Only used for articles in Press which represent early versions of articles and sometimes contain errors, or may have been accidentally submitted twice. Occasionally, but less frequently, the articles may represent violation of professional ethical codes, such as multiple submission, bogus claims of authorship, plagiarism, fraudulent use of data or the like. Articles in Journal (articles that have been accepted for publication but which have not been formally published and will not yet have the complete volume/issue/page information) that include errors, or are discovered to be accidental duplicates of other published article's, or are determined to violate our journal publishing ethics guidelines in the view of the editors (such as multiple submission, bogus claims of authorship, plagiarism, fraudulent use of data or the like), may be "Withdrawn" from Journal. Withdrawn means that the article content (HTML and PDF) is removed and replaced with a HTML page and PDF simply stating that the article has been withdrawn according to the journal Policy on Article in Press Withdrawal with a link to the current policy document.


Article Retraction: :


Violations of professional ethical codes, such as multiple submission, bogus claims of authorship, plagiarism, fraudulent use of data or the like. Occasionally a retraction will be used to correct errors in submission or publication. The retraction of a article by its authors or the editor under the advice of members of the scholarly community has long been an occasional feature of the learned world. Standards for dealing with retractions have been developed by a number of library and scholarly bodies, and this best practice is adopted for article retraction by journal:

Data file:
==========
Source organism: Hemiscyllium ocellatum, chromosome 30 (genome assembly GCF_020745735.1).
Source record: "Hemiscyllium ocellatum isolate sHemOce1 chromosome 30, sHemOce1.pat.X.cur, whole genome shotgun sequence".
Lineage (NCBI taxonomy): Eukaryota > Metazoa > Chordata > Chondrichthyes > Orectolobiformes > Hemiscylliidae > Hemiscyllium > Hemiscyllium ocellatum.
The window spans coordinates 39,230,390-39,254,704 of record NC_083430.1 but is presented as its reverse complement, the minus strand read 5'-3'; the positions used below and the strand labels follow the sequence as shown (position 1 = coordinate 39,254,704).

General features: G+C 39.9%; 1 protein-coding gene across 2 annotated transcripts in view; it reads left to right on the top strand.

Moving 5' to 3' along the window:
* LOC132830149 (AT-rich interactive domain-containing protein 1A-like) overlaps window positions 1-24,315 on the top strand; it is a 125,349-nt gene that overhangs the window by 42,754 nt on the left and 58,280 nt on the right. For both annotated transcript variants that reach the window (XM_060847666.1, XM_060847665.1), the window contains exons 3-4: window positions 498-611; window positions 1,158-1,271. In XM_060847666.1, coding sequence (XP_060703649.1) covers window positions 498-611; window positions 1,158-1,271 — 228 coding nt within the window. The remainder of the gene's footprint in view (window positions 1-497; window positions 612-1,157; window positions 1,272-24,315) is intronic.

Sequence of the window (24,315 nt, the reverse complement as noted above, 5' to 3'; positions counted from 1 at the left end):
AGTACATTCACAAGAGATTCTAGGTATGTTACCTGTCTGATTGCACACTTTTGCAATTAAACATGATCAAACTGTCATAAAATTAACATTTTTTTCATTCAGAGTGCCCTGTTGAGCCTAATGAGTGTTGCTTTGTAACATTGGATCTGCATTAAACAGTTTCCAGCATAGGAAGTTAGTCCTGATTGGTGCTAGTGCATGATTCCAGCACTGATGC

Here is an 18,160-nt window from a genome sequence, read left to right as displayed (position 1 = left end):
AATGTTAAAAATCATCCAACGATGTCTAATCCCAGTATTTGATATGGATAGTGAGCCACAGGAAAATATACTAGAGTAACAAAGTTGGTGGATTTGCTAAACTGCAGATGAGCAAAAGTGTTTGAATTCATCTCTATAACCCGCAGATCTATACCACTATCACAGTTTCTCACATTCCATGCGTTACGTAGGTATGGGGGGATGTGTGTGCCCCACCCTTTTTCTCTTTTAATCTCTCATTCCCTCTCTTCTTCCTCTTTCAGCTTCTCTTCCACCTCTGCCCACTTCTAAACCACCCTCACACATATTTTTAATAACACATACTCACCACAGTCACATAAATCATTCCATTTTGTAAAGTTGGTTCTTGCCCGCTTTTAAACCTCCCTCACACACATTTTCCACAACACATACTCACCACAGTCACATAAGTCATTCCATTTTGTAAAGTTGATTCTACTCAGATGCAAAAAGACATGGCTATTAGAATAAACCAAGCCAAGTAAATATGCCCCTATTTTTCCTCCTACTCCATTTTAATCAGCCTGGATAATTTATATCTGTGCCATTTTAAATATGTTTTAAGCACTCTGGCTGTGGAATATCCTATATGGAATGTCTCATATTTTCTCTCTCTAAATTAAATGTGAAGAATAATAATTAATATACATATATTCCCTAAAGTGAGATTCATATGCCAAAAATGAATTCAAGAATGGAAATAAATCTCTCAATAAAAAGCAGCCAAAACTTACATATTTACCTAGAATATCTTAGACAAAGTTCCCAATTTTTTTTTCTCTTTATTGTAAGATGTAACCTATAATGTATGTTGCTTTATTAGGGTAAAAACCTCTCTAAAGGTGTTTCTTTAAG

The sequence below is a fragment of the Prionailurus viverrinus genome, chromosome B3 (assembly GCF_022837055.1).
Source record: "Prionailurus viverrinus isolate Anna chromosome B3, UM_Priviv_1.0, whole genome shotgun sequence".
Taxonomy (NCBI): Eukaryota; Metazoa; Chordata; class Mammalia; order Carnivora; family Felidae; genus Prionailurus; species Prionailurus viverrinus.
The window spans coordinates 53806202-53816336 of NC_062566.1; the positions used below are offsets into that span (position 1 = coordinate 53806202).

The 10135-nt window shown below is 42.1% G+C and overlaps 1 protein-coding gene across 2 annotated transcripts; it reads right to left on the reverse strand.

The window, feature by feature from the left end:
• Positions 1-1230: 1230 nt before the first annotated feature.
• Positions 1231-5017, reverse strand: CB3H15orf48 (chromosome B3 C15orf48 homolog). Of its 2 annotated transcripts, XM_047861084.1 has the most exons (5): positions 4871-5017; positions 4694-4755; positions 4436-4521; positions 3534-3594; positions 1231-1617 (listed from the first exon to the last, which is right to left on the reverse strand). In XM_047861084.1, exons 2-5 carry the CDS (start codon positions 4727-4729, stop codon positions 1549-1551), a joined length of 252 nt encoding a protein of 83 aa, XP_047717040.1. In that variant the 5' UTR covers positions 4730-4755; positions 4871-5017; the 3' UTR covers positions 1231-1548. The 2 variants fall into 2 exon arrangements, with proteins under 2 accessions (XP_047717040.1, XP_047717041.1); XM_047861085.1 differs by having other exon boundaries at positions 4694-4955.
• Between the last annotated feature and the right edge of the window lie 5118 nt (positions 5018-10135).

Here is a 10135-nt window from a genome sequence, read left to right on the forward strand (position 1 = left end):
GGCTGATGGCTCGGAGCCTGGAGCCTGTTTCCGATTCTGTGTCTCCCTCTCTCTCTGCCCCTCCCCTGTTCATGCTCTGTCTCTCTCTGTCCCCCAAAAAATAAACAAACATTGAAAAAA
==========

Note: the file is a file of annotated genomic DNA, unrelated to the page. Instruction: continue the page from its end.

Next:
1.     A retraction note titled "Retraction: [article title]" signed by the authors and/or the editor is published in the paginated part of a subsequent issue of the journal and listed in the contents list.


2.     In the electronic version, a link is made to the original article.


3.     The online article is preceded by a screen containing the retraction note. It is to this screen that the link resolves; the reader can then proceed to the article itself.


4.     The original article is retained unchanged save for a watermark on the .pdf indicating on each page that it is "retracted." The HTML version of the document is removed.


Article Removal: Legal Limitations :


In an extremely limited number of cases, it may be necessary to remove an article from the online database. This will only occur where the article is clearly defamatory, or infringes others' legal rights, or where the article is, or we have good reason to expect it will be, the subject of a court order, or where the article, if acted upon, might pose a serious health risk. In these circumstances, while the metadata (Title and Authors) will be retained, the text will be replaced with a screen indicating the article has been removed for legal reasons.


Article Replacement :


In cases where the article, if acted upon, might pose a serious health risk, the authors of the original article may wish to retract the flawed original and replace it with a corrected version. In these circumstances the procedures for retraction will be followed with the difference that the database retraction notice will publish a link to the corrected re-published article and a history of the document.
Note: All the legal rights are under the chief editor and managing editor or the journal bodies. The final decision on the article withdrawal/ retraction/removel/replacement is made by the journal bodies only. Author's can send their suggestions to the journal editor and the board members would keep those suggestions in mind while taking the last decision.